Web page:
I was recently watching a documentary by Stephen Hawking called Into the Universe, and there was a line in it that really struck me. He said “there is no such thing as perfection.” In fact, the creation of the universe was reliant on that fact – if all matter had been perfectly geometrically scattered after the Big Bang, then none of it would have started to clump together to form the beginnings of stars and planets. Everything would have remained in a perfect state of geometry, all pieces of matter equally distant from the next, balancing all gravitational pull. Hawking goes on to say
So next time someone complains that you have made a mistake, tell him that may be a good thing. Because without imperfection, neither you nor I would exist.
It’s not such a radical idea I know. We all say “nobody’s perfect”, but having the very notion of perfection presented as something imaginary, that cannot be found anywhere in the universe, is something that speaks to my annoying perfectionist side.
I’m not a perfectionist about everything – one look at the state my house is in most of the time can tell you that. But I can be hard on myself when I make mistakes. I have even been known to avoid a situation rather than risk making mistakes or making a wrong choice. I am much more comfortable in my familiar academic territory of researching a subject, learning the theory and then trying to apply it, in a perfectly ordered, structured way. And then I had children.
Parents often say “babies don’t come with a manual”, but you know if they did, I would have read it cover to cover, underlining important passages! Nothing slings you in at the deep end like having a baby (or, in my case, two.) For all my baby-book research beforehand, I was utterly clueless when it came to the reality of parenting. Everyday you are faced with the multiple mistakes you make – the only way to learn is trial and error. Not an easy thing for a perfectionist. Any time my babies had too much wind, or didn’t feed well, or vomited, I agonised over what I must have done wrong, and was frustrated that I hadn’t found the right answer. And then finally, just as I would start to feel as though I had got the hang of something, they would insist on growing and developing which meant I had to start from scratch again, learning something new, like weaning or potty-training. At each new stage I was clueless once again, making countless mistakes, feeling like I was making it up as I went along.
My children are six now, and my role as a parent has changed significantly over the years. The balance starts to shift at this age from mainly seeing to their physical needs, towards dealing with emotional and psychological needs. And one of these issues is helping your child learn to learn through their mistakes. You don’t want your children to be perfectionists (perfectionism is, after all, an imperfection!) and you don’t want them to feel bad about making mistakes. I am acutely aware that children learn primarily by example, and if they see me upset by my mistakes, or worse still, impatient with their mistakes, they will feel inhibited to try something new for fear of getting it “wrong.”
Luckily I’ve had six years to get used to making mistakes of my own, and in many ways I have also learnt from my children. I’ve watched them have to learn every single one of their skills through trial and error – after all, no baby comes out of the womb walking, talking and dressing themselves. I have admired how they didn’t give up until they could crawl towards the forbidden electric cables, pick up and swallow that tiny piece of muck, and take my best pair of shoes from my wardrobe and put them on their own little feet. Each one of those was a personal achievement which they never would have managed without practice and patience. Learning through our mistakes is something we are all born innately to do, in order to achieve the many skills we take for granted. I don’t think many of us would blame a toddler for falling over on his 2nd step, or mispronouncing a word; we all know it takes a lot of practise to walk and talk. In fact we often find the mistakes along the way quite entertaining. This is something us perfectionists need to remember when trying to achieve the more complex skills we, and our children, strive for later on.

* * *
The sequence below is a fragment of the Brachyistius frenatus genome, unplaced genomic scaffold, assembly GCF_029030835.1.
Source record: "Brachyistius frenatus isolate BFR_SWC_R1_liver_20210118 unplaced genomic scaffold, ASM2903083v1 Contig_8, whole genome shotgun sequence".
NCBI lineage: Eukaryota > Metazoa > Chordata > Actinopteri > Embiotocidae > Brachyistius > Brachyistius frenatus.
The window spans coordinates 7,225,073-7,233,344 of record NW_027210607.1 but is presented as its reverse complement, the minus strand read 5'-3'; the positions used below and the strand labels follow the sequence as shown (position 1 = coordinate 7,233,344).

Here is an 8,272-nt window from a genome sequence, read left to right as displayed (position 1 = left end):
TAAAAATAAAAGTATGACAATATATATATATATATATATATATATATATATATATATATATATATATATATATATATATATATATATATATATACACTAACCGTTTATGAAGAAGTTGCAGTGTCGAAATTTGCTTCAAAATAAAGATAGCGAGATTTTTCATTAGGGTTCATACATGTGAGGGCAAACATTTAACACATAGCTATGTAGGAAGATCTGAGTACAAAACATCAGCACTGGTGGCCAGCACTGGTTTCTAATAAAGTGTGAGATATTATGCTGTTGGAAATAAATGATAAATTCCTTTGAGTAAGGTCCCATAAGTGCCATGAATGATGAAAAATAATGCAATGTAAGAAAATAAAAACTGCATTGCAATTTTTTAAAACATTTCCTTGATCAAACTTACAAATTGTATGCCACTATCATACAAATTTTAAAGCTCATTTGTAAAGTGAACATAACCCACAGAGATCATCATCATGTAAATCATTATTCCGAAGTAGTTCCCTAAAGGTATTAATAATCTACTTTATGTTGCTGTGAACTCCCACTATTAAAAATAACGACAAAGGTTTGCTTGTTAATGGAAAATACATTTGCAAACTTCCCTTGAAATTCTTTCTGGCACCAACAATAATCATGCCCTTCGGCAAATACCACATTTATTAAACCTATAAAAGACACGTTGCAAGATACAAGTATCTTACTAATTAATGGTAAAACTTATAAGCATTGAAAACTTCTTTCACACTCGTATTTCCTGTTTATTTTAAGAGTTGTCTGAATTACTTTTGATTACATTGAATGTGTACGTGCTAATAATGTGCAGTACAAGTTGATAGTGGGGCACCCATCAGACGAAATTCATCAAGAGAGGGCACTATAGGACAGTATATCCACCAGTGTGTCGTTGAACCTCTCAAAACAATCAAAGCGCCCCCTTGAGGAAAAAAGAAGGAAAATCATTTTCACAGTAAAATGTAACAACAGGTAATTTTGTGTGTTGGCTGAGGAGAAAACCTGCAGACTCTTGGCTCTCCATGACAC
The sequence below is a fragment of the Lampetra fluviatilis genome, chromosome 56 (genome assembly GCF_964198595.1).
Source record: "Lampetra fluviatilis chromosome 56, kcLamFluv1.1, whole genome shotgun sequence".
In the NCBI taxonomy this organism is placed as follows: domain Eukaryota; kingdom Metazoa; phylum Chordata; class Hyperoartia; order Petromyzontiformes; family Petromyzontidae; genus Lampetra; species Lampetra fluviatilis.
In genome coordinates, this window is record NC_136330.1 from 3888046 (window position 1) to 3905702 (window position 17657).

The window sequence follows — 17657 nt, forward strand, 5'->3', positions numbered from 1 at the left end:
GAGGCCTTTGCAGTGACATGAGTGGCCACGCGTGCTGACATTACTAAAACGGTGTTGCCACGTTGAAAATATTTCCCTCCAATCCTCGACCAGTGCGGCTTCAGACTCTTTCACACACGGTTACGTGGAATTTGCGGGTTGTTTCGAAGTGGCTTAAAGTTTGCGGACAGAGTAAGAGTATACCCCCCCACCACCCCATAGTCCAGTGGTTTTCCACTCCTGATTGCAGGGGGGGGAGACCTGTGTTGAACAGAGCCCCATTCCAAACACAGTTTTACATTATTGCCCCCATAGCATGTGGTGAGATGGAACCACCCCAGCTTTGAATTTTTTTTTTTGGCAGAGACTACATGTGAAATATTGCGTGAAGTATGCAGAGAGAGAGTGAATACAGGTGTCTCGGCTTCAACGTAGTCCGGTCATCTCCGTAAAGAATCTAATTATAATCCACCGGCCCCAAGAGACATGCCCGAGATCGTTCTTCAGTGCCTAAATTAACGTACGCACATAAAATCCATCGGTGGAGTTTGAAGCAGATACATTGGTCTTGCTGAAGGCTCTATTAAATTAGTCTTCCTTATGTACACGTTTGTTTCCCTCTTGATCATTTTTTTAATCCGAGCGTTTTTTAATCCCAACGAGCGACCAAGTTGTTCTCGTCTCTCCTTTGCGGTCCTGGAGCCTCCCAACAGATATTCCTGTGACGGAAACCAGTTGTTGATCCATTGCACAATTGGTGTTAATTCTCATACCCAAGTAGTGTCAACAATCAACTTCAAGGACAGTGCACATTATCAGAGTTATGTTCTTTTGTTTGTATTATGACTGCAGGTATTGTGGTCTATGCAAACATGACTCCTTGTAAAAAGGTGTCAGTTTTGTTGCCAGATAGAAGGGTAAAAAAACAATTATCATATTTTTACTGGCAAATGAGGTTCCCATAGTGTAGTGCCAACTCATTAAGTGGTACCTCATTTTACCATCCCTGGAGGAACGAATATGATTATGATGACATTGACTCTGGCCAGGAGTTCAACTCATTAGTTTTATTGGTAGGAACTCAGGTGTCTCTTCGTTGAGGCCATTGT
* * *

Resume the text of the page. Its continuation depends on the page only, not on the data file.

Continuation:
So what can I do to not inhibit my children’s natural instinct of trial and error, or to mitigate any part of them that may be naturally perfectionist? When I feel I’ve made a mistake, I now try to ask myself afterwards, “What should I do next time that happens?” And then try to stick to it (that’s the hard part!) I don’t hide my mistakes from my children, I tell them when I think I did something wrong, and explain what I think I should do instead next time. I apologise to them if I think I’ve been hard on them for something they didn’t deserve. Initially I thought “Will I damage their image of me if I admit I did something wrong?” but I think what I am doing is giving an honest account of being a grown-up, and being human. We make mistakes, we sometimes make a lot of them, but it’s how we deal with them that counts. And of course, I encourage them to stick at something even if it’s hard and I try not to be impatient with them for not showing speedy improvement.
I still make plenty of mistakes. I wish I were more patient when my children are incredibly slow at getting ready for school. I wish my first thought when something gets spilt or broken wasn’t “why can’t they be more careful!” The main difference now is that I realise there is no such thing as a perfect parent. The best I can hope for is to keep learning to learn from my mistakes, so that I’m not constantly making the same ones, but rather coming up with new mistakes all the time.
So next time you strive for perfection, don’t; the Universe depends on it.